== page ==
Biomass Crop Workshop March 19 At Extension Office In Iowa City

Biomass Crop Workshop March 19 At Extension Office In Iowa City

Farmers and land managers wishing to learn more about growing energy crops, especially Miscanthus, are welcome to attend Extension workshop.

A Biomass Crop Production Workshop will look at reasons for the increased interest in producing biomass crops for energy in Iowa. The workshop will be held Tuesday, March 19, at the Johnson County Extension office, Iowa City, Iowa. Registration opens at 8 a.m., with the program beginning at 8:45 a.m. and concluding at 1 p.m.

ENERGY CROPS: This farm in central Iowa is harvesting and storing corn stover to be used as a feedstock for a cellulosic ethanol plant being built near the town of Nevada. A biomass crop production workshop will look at reasons for the increased interest in producing biomass crops for energy in Iowa. It will be held Tuesday, March 19 at Johnson County Extension office in Iowa City, Iowa. Meeting is targeted to farmers and land managers wanting to learn more about producing dedicated energy crops, especially Miscanthus, for heat and power in Iowa.

This workshop, sponsored by Iowa State University Extension and Outreach and cooperating partners, is specifically targeted to farmers and land managers wishing to learn more about dedicated energy crops, especially Miscanthus, for heat and power in Iowa. It will also be useful to policymakers, students, educators and the general public seeking to learn more about renewable energy.

University of Iowa goal is to get 40% of its energy from renewable sources by 2020

Farmers and land managers in the Iowa City area are especially interested in this topic because the University of Iowa has committed to an ambitious goal to procure 40% of its energy (electric power, natural gas, coal, and biomass) from renewable sources by 2020.

Since 2003, the UI has partnered with Quaker Oats to use oat hulls to produce 8% to13% of the university's annual energy need. Expanding to 40% renewable energy is a significant challenge that will require multiple renewable energy feedstocks. In addition to evaluating waste wood and invasive species as feedstocks, the UI expects to rely on dedicated energy crops, of which Miscanthus (Miscanthus × giganteus) is the highest yielding. The UI has contracted with two area farmers to produce Miscanthus in 2013, with future expansion expected.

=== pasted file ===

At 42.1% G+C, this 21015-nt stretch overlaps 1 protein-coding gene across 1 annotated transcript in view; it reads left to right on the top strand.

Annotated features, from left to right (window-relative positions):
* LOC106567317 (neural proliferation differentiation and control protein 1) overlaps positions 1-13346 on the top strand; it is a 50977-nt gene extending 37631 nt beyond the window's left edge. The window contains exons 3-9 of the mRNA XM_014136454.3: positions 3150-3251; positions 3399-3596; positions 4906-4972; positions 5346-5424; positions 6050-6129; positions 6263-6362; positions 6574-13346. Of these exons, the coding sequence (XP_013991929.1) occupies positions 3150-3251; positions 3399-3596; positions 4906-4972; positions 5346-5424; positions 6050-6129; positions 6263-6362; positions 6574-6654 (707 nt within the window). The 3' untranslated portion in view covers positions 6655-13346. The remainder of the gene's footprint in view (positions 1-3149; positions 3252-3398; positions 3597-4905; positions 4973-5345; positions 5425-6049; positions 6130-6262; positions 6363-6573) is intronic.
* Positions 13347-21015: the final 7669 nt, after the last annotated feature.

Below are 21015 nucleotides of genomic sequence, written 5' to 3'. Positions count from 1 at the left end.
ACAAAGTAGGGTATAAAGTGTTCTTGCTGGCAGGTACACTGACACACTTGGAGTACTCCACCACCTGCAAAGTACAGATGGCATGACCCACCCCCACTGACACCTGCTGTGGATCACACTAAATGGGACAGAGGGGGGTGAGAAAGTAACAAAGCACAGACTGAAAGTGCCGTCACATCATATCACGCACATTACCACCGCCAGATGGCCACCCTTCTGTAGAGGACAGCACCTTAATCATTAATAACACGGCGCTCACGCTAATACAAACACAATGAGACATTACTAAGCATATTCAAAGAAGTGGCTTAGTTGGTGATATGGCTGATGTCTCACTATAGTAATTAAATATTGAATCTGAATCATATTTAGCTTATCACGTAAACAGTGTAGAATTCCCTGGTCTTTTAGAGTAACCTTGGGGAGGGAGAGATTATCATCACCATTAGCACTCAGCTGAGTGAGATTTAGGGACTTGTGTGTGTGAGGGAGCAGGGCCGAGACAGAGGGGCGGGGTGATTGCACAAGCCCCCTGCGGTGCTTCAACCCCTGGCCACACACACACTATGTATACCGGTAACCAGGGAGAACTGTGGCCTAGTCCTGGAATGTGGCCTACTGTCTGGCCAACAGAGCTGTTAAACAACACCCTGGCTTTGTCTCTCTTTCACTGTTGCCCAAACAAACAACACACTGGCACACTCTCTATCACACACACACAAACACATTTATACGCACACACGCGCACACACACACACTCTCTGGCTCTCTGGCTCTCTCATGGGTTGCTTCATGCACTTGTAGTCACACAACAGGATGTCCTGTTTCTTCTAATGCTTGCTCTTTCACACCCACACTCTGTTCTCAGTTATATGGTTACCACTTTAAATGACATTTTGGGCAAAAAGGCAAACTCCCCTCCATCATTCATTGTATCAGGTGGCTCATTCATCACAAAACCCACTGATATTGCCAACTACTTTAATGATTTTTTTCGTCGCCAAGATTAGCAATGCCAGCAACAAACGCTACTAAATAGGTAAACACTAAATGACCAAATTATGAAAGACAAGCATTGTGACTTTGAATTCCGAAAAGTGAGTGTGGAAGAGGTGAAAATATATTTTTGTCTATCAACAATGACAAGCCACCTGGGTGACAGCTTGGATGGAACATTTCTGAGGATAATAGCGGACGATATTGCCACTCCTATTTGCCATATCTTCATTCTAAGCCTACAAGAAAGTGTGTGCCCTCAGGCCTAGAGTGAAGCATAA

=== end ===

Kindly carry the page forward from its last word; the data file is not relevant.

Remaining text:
Miscanthus and other perennial crops could be grown for energy production

Iowa State University has been investigating Miscanthus -- a giant, perennial grass new to Iowa, but used for energy in Asia and Europe -- and other perennials for use in Iowa farm landscapes. The Biomass Crop Production Workshop will feature speakers from UI, Iowa State, Miscanthus planting company New Energy Farms, and Miscanthus farmers from the Iowa City area. Practical information will be presented on the UI biomass project and Miscanthus crop management, including environmental impact and invasive potential. In addition to presentations and panel discussions, there will be opportunity for interaction with speakers and other attendees.

Workshop registration: Preregistration is $20 until midnight, March 12, and $30 after that date. Registrations will be accepted the day of the workshop. Registration includes refreshments, lunch and class materials. Students may attend for free but advance registration is appreciated.

Registration can be completed online with a credit card at this link. Registration forms are available on the website for mail or fax registration. For information contact ISU Extension ANR Program Services at 515-294-6429 or [email protected]. This program is sponsored by ISU Extension, USDA-NRCS, Iowa National Science Foundation Experimental Program to Stimulate Competitive Research (EPSCoR) and USDA's Sustainable Agriculture Research and Education (SARE) program.

TAGS: USDA Extension
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